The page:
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Interested in a closed form solution for

$$ \int_0^{\infty} \exp\left(- \left(\frac{x-z_3}{z_4}\right)^2 \right) \text{Erf}(z_1 x + z_2) dx $$

I started by changing the integral to a more nicely looking integral with the substation $u = \frac{x-z_3}{z_4}$.

$$ \int_c^{\infty} \exp(-u^2) \text{Erf}(au + b) du $$

I tried solving the last integral using the derivative under integral sign for the following parameters:

Parameter c:

$$ \frac{\partial I(c)}{\partial c} = - \exp(-c^2) \text{Erf}(ac + b) $$

Too bad the resulting indefinite integral w.r.t c doesn't seem to have a closed form solution. [See this]

Parameter a:

$$ \frac{\partial I(a)}{\partial a} = \frac{2}{\sqrt{\pi} }\int_c^{\infty} e^{-u^2} u e^{-(au+b)^2} du $$ Proceeding with integration by parts:

$$ \begin{aligned} \frac{\partial I(a)}{\partial a} &= -2a\frac{e^{-u^2}}{2} e^{-(au+b)^2} \Bigg\rvert_c^\infty + a \int_c^{\infty}e^{-u^2} e^{-(au+b)^2}dy \\ & = -a e^{-c^2} e^{-(ac +b)^2} + a \frac{\sqrt{\pi}e^{-\frac{b^2}{1+a^2}}}{2 \sqrt{1+a^2}} \left[1 - \text{Erf}\left(\frac{ab+c+a^2c}{\sqrt{1+a^2}} \right)\right] \end{aligned} $$

Again, this results into indefinite integrals with no closed form solutions.

A similar issue arises when when the parameter under differetiation is b. If the Integral limits were from $-\infty$ to $\infty$, a similar approach to this can be used to find a closed form.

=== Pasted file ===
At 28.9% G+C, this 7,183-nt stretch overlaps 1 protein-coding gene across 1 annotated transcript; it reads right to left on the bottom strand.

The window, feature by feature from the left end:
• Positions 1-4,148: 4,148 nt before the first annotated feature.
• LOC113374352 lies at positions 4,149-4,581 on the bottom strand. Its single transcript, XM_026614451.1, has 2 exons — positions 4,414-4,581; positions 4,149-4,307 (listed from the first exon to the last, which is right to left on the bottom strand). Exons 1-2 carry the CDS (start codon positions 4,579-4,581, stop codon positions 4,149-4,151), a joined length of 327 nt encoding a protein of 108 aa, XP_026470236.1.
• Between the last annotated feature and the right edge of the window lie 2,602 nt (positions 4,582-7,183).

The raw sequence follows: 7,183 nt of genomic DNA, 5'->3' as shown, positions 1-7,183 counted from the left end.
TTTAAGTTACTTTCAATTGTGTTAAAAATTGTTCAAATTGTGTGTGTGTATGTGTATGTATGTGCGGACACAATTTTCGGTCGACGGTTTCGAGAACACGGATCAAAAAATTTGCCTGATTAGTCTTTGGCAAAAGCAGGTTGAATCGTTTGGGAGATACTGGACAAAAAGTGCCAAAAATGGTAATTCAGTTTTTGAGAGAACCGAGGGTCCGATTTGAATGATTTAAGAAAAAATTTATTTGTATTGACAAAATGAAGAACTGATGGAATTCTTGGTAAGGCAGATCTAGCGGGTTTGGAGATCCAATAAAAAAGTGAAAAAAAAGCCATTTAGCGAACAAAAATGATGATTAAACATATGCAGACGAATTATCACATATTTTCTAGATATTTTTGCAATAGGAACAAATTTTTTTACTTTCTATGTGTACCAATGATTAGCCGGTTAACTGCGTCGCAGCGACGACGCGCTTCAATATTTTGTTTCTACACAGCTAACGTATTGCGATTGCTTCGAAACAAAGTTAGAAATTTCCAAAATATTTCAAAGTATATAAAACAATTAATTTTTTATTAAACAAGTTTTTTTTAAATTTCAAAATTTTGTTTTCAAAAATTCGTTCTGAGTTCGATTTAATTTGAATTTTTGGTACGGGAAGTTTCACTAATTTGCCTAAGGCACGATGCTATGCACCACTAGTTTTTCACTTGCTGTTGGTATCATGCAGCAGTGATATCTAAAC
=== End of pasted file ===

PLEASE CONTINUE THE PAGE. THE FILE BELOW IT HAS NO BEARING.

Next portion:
Is this a trivial integral of some sort under some substitution that I'm not able to see?

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  • $\begingroup$ For some special $a,b$ it is possible to write the integral in terms of special functions, for example if $a=1,\,b=0$ is trivial and if $b=0$ the integral is linked to the Owen's T function, but honestly I would not bet on a closed form for generic $a,b$. $\endgroup$ – Marco Cantarini Jul 6 '17 at 9:45
  • $\begingroup$ Just checking: How does differ from your earlier question? $\endgroup$ – Andrew D. Hwang Jul 6 '17 at 11:16
  • $\begingroup$ @MarcoCantarini I was afraid of that too. $\endgroup$ – Adel Bibi Jul 6 '17 at 12:24
  • $\begingroup$ @AndrewD.Hwang The previous question is indefinite. This limits the number of tools one can use. For instance, the problem in hand can be solved for the integral limits $(-\infty,\infty)$ but apparently not for ($0,\infty$). + The previous question has been edited now to be on an approximation. $\endgroup$ – Adel Bibi Jul 6 '17 at 12:26
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    $\begingroup$ I gave you a series for math.stackexchange.com/questions/2345874/… which is maybe useful for an approximation. $\endgroup$ – user90369 Jul 7 '17 at 22:46

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